What's next for the Dow after it's scaled 15,000?
The Dow Jones industrial average closed above 15,000 for the first time Tuesday. What's next? Four market experts give their views.
AP Business Writers
The Dow Jones industrial average closed above 15,000 for the first time Tuesday.
An improving outlook for the economy and record corporate earnings are persuading investors to buy stocks. Federal Reserve stimulus is also helping.
The Dow has gained 15 percent this year. It has more than doubled since hitting a bottom at 6,547 on March 9, 2009 during the Great Recession.
Now that stocks have scaled these heights, what's next? Four market experts give their views.
THE BULL: James Paulsen, chief investment strategist at Wells Capital Management.
Paulsen thinks stocks can go a lot higher. Paulsen says investors are shedding their fear following the stock market slump that accompanied the Great Recession. He keeps a close watch on a key figure called the price-earnings ratio, a measure of how much investors are paying for stocks relative to a company's earnings per share.
Investors are now paying an average of 15.7 times earnings over the past 12 months. Paulsen says that ratio could climb as high as 20 times, as long as the economy doesn't fall into recession.
"We don't need rapid earnings growth, we just need more confidence," says Paulsen. "If the recovery persists, and we keep inflation under control, (price-earnings ratios) could continue to expand over the next five years."
"This is just one inning, in what might be a long game yet."
THE SKEPTIC: Michael Lewitt, chief investment officer of Credit Strategy Advisory Group, a money manager in Boca Raton, Florida
Lewitt is optimistic in the short run but bearish over a longer period. He worries that investors are just buying stocks because they expect the Fed to keep stimulating the economy and that they don't have as much fear as they should. One sign: They are borrowing 28 percent more than they did a year ago to finance their stock trades, and now have a near-record amount of debt, according to Bank of America Merrill Lynch figures.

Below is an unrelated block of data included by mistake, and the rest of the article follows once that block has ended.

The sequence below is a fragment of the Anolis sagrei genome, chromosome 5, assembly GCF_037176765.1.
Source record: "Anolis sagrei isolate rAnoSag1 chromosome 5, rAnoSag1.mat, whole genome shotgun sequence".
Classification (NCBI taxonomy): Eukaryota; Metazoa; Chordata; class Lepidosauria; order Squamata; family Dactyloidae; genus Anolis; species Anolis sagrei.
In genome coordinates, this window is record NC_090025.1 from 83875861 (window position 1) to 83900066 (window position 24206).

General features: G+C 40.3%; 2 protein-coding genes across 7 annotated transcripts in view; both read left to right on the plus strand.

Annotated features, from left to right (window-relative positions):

"Valuations are not high, but they're fully valued. (Stocks) could very well keep going up. The economy is sluggish. We're growing at 2 percent. So the Fed will continue doing what it has been doing, and that frees investors from fear. But this isn't sustainable. ...I've told people they should be taking profits."
THE BEAR: Uri Landesman, president of Platinum Partners, a New York-based investment company.
Stocks are poised for a decline, having risen too far, too fast, says Landesman. Investors, encouraged by the ongoing stimulus efforts of the central bank, led by Fed Chairman Ben Bernanke, are starting to think that stocks are a one-way bet.
Landesman thinks investor confidence is more fragile than it appears. The catalysts for a sell-off, he says, could be anything from disappointing earnings news to weak economic data, either from the U.S. or overseas.
"You're getting to a point where there is too much bullishness," says Landesman. "This market is expensive. It's discounting no bad news and I think there's a reasonable chance that at least fifty percent of the news is going to be bad."
"There is just so much momentum behind this market, what I probably underestimated was just how much confidence people are gaining because the central bank is pumping so much liquidity into the market. There really is no reason to sell with Uncle Ben putting a safety net under you, and that's a very powerful force."
"You are going to be looking at five to six months of lean times, but I can't tell you honestly what day that is going to start."
THE ORACLE: Warren Buffett, chief executive of Berkshire Hathaway and stock market guru.
Warren Buffett said on CNBC Monday that he never knows where the stock market will go in the short term, but he remains confident stocks will continue moving higher in the long run.
"The retention of earnings by American industry, the growth of the country will cause stocks to go higher over time," Buffett said. "You're not getting everything out of stocks in terms of the dividends they pay compared to the earnings. That retention builds it up. It's exactly like if you had a savings account and you only took out part of your interest, your savings would grow."
Instead of paying attention to when stocks are rising to records, investors should pay attention to when stocks are falling past important milestones, Buffett says.
"That's when stocks are getting cheaper. That's when stocks are going on sale."